You can add properties to instances of classes that derive from the
dynamicprops class. These dynamic properties are sometimes referred to as instance properties. Use dynamic properties to attach temporary data to objects or to assign data that you want to associate with an instance of a class, but not all objects of that class.
It is possible for more than one program to define dynamic properties on the same object. In these cases, avoid name conflicts. Dynamic property names must be valid MATLAB® identifiers (see Variable Names) and cannot be the same name as a method of the class.
Once defined, dynamic properties behave much like class-defined properties:
Set and query the values of dynamic properties using dot notation. (See Assign Data to the Dynamic Property.)
MATLAB saves and loads dynamic properties when you save and load the objects to which they are attached. (See Dynamic Properties and ConstructOnLoad.)
Define attributes for dynamic property. (See Set Dynamic Property Attributes).
By default, dynamic properties have their
NonCopyable attribute set to
true. If you copy an object containing a dynamic property, the dynamic property is not copied. (See Objects with Dynamic Properties)
Add property set and get access methods. (See Set and Get Methods for Dependent Properties.)
Listen for dynamic property events. (See Dynamic Property Events.)
Access dynamic property values from object arrays, with restricted syntax. (See Accessing Dynamic Properties in Arrays.)
isequal function always returns
false when comparing objects that have dynamic properties, even if the properties have the same name and value. To compare objects that contain dynamic properties, overload
isequal for your class.
Any class that is a subclass of the
dynamicprops class (which is itself a subclass of the
handle class) can define dynamic properties using the
addprop method. The syntax is:
P = addprop(H,'PropertyName')
P is an array of
H is an array of handles
PropertyName is the name of the dynamic property you are adding to each object
Use only valid names when naming dynamic properties (see Variable Names). In addition, do not use names that:
Are the same as the name of a class method
Are the same as the name of a class event
Contain a period (
Are the names of function that support array functionality:
To set property attributes, use the
meta.DynamicProperty object associated with the dynamic property. For example, if
P is the object returned by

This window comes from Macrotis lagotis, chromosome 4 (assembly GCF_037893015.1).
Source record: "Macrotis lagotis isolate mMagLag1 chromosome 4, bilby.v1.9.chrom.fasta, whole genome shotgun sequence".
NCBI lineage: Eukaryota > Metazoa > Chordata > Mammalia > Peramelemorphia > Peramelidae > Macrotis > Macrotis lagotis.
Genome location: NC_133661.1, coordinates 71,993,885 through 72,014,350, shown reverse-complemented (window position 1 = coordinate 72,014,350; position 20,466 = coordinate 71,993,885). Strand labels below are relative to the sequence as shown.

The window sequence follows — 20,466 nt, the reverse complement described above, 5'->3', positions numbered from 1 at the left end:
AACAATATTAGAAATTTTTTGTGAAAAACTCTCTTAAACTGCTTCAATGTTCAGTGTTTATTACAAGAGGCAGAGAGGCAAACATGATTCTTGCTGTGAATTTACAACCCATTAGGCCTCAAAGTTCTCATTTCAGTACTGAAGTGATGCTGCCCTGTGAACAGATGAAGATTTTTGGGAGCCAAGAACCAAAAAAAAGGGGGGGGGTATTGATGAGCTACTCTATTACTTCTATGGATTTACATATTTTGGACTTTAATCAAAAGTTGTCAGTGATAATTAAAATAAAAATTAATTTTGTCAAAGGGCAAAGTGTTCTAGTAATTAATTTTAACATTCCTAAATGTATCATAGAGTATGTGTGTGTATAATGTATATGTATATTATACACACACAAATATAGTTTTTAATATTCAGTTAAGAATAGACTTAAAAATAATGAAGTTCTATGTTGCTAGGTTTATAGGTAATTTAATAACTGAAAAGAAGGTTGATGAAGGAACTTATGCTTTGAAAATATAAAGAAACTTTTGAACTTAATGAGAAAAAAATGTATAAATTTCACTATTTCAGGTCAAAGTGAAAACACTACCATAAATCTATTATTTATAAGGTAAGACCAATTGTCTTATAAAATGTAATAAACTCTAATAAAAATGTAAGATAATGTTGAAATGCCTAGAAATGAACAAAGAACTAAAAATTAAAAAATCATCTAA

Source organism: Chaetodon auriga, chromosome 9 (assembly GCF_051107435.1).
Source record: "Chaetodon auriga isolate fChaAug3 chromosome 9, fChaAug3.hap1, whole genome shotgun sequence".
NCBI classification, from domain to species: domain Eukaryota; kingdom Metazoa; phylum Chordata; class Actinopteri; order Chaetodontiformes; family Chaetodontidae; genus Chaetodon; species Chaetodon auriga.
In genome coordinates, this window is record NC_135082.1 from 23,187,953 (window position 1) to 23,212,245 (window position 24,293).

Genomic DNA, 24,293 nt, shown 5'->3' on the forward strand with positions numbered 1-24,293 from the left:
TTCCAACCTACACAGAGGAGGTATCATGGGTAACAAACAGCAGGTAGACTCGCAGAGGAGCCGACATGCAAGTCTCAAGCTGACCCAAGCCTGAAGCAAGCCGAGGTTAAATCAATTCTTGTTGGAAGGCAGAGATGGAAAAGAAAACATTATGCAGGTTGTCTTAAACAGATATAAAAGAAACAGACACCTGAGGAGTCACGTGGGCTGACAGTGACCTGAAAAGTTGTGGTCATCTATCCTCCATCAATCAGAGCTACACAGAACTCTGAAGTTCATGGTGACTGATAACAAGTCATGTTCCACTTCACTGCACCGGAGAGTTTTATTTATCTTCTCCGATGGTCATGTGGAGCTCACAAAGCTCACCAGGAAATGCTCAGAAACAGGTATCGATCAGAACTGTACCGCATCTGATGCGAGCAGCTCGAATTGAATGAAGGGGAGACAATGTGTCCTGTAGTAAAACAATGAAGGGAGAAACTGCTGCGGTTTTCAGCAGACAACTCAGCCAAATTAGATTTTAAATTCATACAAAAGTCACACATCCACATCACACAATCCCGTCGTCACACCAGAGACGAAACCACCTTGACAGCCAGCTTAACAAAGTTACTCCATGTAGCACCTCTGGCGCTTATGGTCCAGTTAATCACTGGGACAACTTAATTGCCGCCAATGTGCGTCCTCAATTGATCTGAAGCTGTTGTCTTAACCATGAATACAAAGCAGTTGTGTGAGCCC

addprop, this statement sets the property’s
Hidden attribute to
P.Hidden = true;
The property attributes
Abstract have no meaning for dynamic properties. Setting the value of these attributes to
true has no effect.
Remove the dynamic property by deleting its
Suppose, you are using a predefined set of user interface widget classes (buttons, sliders, check boxes, etc.). You want to store the location of each instance of the widget class. Assume that the widget classes are not designed to store location data for your particular layout scheme. You want to avoid creating a map or hash table to maintain this information separately.
button class is a subclass of
dynamicprops, add a dynamic property to store your layout data. Here is a simple class to create a
classdef button < dynamicprops properties UiHandle end methods function obj = button(pos) if nargin > 0 if length(pos) == 4 obj.UiHandle = uicontrol('Position',pos,... 'Style','pushbutton'); else error('Improper position') end end end end end
Create an instance of the
button class, add a dynamic property, and set its value:
b1 = button([20 40 80 20]); b1.addprop('myCoord'); b1.myCoord = [2,3];
Access the dynamic property just like any other property, but only on the object on which you defined it:
ans = 2 3
Using nonpublic Access with dynamic properties is not recommended because these properties belong to specific instances that are often created outside of class methods. The Access attribute of a dynamic property applies to the class of the instance that contains the dynamic property. The dynamic property Access attribute does not necessarily apply to the class whose method adds the dynamic property.
For example, if a base class method adds a dynamic property with private access to an instance, the private access applies only to the class of the instance.